Nor can we say that the statutory definition unambiguously supports the Government’s interpretation. As noted above, we conclude that it unambiguously does not. But even if we are wrong, the statute is at least ambiguous in this regard. And if the statute is ambiguous, Congress must cure that ambiguity, not the federal courts.

This logic justifies any shortcomings in the ruling’s interpretations as a reason why the statute’s language is too ambiguous, so it cannot be remedied or enforced by the courts. In this case, both sides also explicitly denied addressing the Chevron framework issue.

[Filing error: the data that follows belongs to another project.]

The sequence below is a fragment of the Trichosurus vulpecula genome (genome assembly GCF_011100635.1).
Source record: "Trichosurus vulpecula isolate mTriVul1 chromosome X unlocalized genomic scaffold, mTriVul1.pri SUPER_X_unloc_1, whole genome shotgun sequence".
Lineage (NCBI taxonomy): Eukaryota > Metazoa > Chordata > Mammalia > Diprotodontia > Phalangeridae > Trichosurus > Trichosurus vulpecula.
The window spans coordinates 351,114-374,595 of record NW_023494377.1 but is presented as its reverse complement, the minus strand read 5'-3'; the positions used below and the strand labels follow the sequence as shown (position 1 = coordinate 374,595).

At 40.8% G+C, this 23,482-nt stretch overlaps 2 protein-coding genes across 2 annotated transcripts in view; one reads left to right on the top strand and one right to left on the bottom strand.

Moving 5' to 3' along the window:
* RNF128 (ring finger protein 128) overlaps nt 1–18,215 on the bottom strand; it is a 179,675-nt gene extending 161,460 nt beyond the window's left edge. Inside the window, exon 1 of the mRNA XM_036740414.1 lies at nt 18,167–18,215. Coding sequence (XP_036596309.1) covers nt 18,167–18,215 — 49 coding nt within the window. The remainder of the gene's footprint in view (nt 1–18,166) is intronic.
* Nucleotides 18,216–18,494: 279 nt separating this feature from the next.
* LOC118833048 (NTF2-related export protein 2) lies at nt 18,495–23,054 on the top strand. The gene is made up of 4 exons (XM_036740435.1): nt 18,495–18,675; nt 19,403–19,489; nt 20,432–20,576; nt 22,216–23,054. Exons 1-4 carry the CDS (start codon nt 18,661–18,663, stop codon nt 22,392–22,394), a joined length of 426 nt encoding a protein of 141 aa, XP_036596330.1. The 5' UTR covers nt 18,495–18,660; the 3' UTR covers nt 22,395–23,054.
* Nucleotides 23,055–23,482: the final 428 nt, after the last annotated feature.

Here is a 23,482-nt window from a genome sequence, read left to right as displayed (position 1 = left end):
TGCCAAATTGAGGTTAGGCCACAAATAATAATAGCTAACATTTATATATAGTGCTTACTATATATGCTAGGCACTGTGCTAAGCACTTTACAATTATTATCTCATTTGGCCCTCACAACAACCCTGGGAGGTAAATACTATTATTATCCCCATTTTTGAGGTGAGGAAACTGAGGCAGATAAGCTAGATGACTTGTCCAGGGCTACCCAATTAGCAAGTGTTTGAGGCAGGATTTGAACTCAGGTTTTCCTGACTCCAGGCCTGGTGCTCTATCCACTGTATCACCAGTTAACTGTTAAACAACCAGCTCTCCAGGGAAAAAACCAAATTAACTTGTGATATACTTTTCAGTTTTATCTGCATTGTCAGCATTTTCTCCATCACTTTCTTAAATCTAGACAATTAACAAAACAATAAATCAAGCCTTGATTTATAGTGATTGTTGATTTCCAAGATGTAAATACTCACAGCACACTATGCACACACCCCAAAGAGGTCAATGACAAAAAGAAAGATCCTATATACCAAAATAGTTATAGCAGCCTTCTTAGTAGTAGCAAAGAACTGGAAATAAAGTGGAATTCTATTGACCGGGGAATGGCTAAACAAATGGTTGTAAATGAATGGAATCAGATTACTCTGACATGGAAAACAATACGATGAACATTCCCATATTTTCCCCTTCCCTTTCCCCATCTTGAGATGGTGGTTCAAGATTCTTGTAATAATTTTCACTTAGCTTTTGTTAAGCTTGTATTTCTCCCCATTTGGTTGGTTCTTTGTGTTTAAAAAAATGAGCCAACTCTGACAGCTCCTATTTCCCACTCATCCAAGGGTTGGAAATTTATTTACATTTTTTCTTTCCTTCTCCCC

Rule of Lenity

The Cargill v. Garland decision raises the importance of exercising the rule of lenity in deferring against criminal prosecution. The rule of lenity is the principle that ambiguous criminal law should lean against prosecuting defendants. Instead of resolving ambiguity through legal interpretation of the statute, the ruling conjures that the rule of lenity should let the statutory uncertainty remain unresolved so the owners of bump stocks are not punished. The opinion states:

Even if that conclusion were incorrect, the rule of lenity would still require us to interpret the statute against imposing criminal liability. A rich legal tradition supports the “well known rule” that “penal laws are to be construed strictly.” (cited United States v. Wiltberger.)